Iceland Fla

In what can be seen as a victory for center-right groups across the world, especially in Europe, Iceland’s Independence Party came out on top in this week’s elections with nearly 30% of the vote. The second-highest vote total went to the Left-Green Party, which received about 16% of the vote.

One of the newest parties to enter the fray was the Pirate Party, a radical, left-leaning group formed of anarchists and hackers. The party was founded in 2012 and gained prominence with its push to repeal the government’s blasphemy laws. With the release of the Panama Papers in April of this year, the party gained greater recognition by leading massive protests against the government.

The Pirate Party promotes itself as anti-corruption, and focuses on political and social issues rather than economic. Indeed, little was said by the party about how to solve the economic problems of the country. Instead, some of the main issues for this party are anti-intellectual property. They advocate for lessening protections under copyright and patent laws to promote free and open knowledge on the Internet. This is not surprising coming from a group of former hackers, but their surge in Iceland sets a dangerous precedent for future elections.

While the Pirate Party ran on a platform mentioning little about solving economic issues, the Independence Party promised to grow Iceland’s economy through free market principles, lower taxes, and limited government intervention. The Independence Party, formed all the way back in 1929, has been a dominant and consistent force in Icelandic politics. Indeed, the party has won every election until 2009, meaning every Prime Minister until then has come from this party.

At the end of the day, the main issue in the election seemed to be the economy. After the 2008 financial collapse, Iceland’s economy is still very vulnerable, and voters recognized that fact when they went to the polls. According to Skafti Harðarson, Chairman of the Iceland Taxpayers Association, the voters sent a clear message as “the majority voted for a continuation of stability, lower taxes and less government intervention.”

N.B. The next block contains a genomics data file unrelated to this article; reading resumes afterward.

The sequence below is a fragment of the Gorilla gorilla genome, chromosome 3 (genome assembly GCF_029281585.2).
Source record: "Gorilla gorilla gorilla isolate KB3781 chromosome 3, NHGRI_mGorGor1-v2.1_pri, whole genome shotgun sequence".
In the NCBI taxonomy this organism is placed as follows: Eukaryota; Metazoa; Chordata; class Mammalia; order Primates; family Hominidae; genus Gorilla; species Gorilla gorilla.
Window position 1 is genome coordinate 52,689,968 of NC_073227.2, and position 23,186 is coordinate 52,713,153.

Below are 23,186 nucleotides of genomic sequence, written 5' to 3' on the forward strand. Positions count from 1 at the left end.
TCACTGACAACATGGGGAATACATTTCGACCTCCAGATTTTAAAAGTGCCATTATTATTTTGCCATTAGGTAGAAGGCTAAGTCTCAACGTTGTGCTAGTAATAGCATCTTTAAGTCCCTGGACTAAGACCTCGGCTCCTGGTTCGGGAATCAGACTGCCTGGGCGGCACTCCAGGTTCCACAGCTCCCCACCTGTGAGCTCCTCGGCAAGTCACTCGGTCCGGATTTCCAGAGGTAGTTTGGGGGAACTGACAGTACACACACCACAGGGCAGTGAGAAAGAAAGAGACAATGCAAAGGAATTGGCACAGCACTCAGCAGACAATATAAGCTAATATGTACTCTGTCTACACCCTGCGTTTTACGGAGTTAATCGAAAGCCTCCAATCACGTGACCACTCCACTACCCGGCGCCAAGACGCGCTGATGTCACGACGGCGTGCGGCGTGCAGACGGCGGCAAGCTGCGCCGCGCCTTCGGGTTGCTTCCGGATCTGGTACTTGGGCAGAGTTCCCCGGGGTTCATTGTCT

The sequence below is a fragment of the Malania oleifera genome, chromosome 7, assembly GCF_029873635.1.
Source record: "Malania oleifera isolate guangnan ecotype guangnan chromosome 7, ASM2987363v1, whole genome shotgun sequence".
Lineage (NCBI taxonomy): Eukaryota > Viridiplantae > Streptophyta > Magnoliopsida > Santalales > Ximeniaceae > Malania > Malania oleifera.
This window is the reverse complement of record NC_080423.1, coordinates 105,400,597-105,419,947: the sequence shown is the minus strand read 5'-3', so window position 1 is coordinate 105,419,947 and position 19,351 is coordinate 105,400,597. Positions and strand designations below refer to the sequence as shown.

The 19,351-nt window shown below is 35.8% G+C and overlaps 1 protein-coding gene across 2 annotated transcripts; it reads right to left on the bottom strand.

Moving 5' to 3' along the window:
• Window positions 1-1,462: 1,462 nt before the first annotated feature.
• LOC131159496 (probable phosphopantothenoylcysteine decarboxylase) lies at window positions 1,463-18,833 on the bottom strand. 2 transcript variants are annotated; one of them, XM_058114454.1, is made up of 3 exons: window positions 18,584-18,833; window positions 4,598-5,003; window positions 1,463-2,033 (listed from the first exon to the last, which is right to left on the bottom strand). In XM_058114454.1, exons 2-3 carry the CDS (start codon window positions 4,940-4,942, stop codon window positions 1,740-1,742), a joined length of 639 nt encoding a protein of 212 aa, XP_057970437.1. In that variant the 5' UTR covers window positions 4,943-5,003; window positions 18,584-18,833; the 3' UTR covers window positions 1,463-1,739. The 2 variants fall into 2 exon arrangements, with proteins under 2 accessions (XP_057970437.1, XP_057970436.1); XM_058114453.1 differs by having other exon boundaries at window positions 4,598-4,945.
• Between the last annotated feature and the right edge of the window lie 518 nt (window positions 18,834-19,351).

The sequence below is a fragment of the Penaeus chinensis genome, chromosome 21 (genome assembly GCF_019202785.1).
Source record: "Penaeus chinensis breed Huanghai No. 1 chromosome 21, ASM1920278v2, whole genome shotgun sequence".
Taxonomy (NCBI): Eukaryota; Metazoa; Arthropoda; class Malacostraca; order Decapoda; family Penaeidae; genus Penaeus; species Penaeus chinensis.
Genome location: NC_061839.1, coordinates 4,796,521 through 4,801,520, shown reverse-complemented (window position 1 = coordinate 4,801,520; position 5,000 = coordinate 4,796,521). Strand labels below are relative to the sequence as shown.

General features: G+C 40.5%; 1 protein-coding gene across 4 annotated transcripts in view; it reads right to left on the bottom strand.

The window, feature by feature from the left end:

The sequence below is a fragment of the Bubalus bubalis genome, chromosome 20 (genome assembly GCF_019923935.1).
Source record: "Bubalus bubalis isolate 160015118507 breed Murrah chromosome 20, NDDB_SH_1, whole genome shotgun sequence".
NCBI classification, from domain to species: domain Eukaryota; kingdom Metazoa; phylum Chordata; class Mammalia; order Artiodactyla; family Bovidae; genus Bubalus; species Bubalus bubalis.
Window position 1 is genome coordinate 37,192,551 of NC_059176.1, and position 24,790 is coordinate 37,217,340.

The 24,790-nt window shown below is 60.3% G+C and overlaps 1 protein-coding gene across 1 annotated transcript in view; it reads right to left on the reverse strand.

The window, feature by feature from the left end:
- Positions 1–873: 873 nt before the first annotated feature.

Indeed, the idea of stability resonated well with Iceland’s economy, as it rallied after the election results were announced. With the Independence Party securing first place, the crown currency hit an 8-year high and government bonds received a boost. This growth gives further credibility to the party’s message that it can provide the stable economy needed to carry Iceland through the next several years.

After the election results were made official, the current Prime Minister submitted his resignation to the President. His party, the Progressive Party, lost nearly 13 percentage points of support from the previous election. The Progressive Party will join with the Independence Party to try to form a center-right coalition government, but with a Prime Minister from the Independence Party. If all goes as planned, the leader of the Independence Party, Bjarni Benediktsson, will likely emerge as the next Prime Minister.

Even though the Independence Party has the support of the Progressive Party, they still do not have enough seats to form a coalition government. Currently, these center-right groups are 3 seats short of a majority, while the leftist groups trying to form a coalition government lack 5 seats.

When forming a coalition government after this election, Mr. Harðarson notes that “getting a majority together may prove tricky as it will take a minimum of three parties to work together to create a majority.” This means one of the current coalitions will have to pull in another party receiving seats to form a functioning government.

Without a majority coalition, the President of Iceland decides who has the mandate to govern and officially form a coalition. With a clear majority, the President gave the mandate to govern to the Independence Party this week. This is a clear victory for free-market principles and lower taxes in Iceland.